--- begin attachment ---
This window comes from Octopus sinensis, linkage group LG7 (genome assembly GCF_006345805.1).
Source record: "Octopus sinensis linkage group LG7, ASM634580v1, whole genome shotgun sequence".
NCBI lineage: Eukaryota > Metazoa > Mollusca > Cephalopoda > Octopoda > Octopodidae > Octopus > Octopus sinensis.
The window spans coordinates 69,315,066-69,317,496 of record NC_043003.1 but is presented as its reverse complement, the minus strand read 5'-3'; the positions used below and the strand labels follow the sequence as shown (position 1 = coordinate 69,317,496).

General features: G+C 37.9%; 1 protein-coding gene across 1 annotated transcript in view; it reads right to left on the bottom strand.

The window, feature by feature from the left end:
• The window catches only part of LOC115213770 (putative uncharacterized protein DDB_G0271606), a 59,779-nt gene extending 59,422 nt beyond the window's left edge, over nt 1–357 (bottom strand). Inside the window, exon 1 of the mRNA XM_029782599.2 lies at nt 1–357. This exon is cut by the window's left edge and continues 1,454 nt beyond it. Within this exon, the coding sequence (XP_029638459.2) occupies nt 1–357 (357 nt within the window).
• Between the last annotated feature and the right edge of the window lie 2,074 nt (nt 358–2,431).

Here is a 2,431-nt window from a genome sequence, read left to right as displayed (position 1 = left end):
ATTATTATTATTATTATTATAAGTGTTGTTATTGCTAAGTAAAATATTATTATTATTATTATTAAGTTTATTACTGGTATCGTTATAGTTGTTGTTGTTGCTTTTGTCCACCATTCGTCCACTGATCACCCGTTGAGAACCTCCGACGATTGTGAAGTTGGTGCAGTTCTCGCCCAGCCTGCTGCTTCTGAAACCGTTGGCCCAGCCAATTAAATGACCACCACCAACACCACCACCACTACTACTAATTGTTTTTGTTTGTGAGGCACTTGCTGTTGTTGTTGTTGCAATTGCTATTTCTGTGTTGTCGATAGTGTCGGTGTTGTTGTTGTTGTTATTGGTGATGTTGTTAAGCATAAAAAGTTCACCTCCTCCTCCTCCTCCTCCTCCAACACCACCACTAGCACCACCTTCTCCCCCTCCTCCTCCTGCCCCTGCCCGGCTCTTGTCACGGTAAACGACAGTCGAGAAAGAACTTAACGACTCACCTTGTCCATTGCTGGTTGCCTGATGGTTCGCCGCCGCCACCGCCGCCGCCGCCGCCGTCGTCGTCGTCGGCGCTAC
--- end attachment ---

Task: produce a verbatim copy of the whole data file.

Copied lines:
This window comes from Octopus sinensis, linkage group LG7 (genome assembly GCF_006345805.1).
Source record: "Octopus sinensis linkage group LG7, ASM634580v1, whole genome shotgun sequence".
NCBI lineage: Eukaryota > Metazoa > Mollusca > Cephalopoda > Octopoda > Octopodidae > Octopus > Octopus sinensis.
The window spans coordinates 69,315,066-69,317,496 of record NC_043003.1 but is presented as its reverse complement, the minus strand read 5'-3'; the positions used below and the strand labels follow the sequence as shown (position 1 = coordinate 69,317,496).

General features: G+C 37.9%; 1 protein-coding gene across 1 annotated transcript in view; it reads right to left on the bottom strand.

The window, feature by feature from the left end:
• The window catches only part of LOC115213770 (putative uncharacterized protein DDB_G0271606), a 59,779-nt gene extending 59,422 nt beyond the window's left edge, over nt 1–357 (bottom strand). Inside the window, exon 1 of the mRNA XM_029782599.2 lies at nt 1–357. This exon is cut by the window's left edge and continues 1,454 nt beyond it. Within this exon, the coding sequence (XP_029638459.2) occupies nt 1–357 (357 nt within the window).
• Between the last annotated feature and the right edge of the window lie 2,074 nt (nt 358–2,431).

Here is a 2,431-nt window from a genome sequence, read left to right as displayed (position 1 = left end):
ATTATTATTATTATTATTATAAGTGTTGTTATTGCTAAGTAAAATATTATTATTATTATTATTAAGTTTATTACTGGTATCGTTATAGTTGTTGTTGTTGCTTTTGTCCACCATTCGTCCACTGATCACCCGTTGAGAACCTCCGACGATTGTGAAGTTGGTGCAGTTCTCGCCCAGCCTGCTGCTTCTGAAACCGTTGGCCCAGCCAATTAAATGACCACCACCAACACCACCACCACTACTACTAATTGTTTTTGTTTGTGAGGCACTTGCTGTTGTTGTTGTTGCAATTGCTATTTCTGTGTTGTCGATAGTGTCGGTGTTGTTGTTGTTGTTATTGGTGATGTTGTTAAGCATAAAAAGTTCACCTCCTCCTCCTCCTCCTCCTCCAACACCACCACTAGCACCACCTTCTCCCCCTCCTCCTCCTGCCCCTGCCCGGCTCTTGTCACGGTAAACGACAGTCGAGAAAGAACTTAACGACTCACCTTGTCCATTGCTGGTTGCCTGATGGTTCGCCGCCGCCACCGCCGCCGCCGCCGCCGTCGTCGTCGTCGGCGCTAC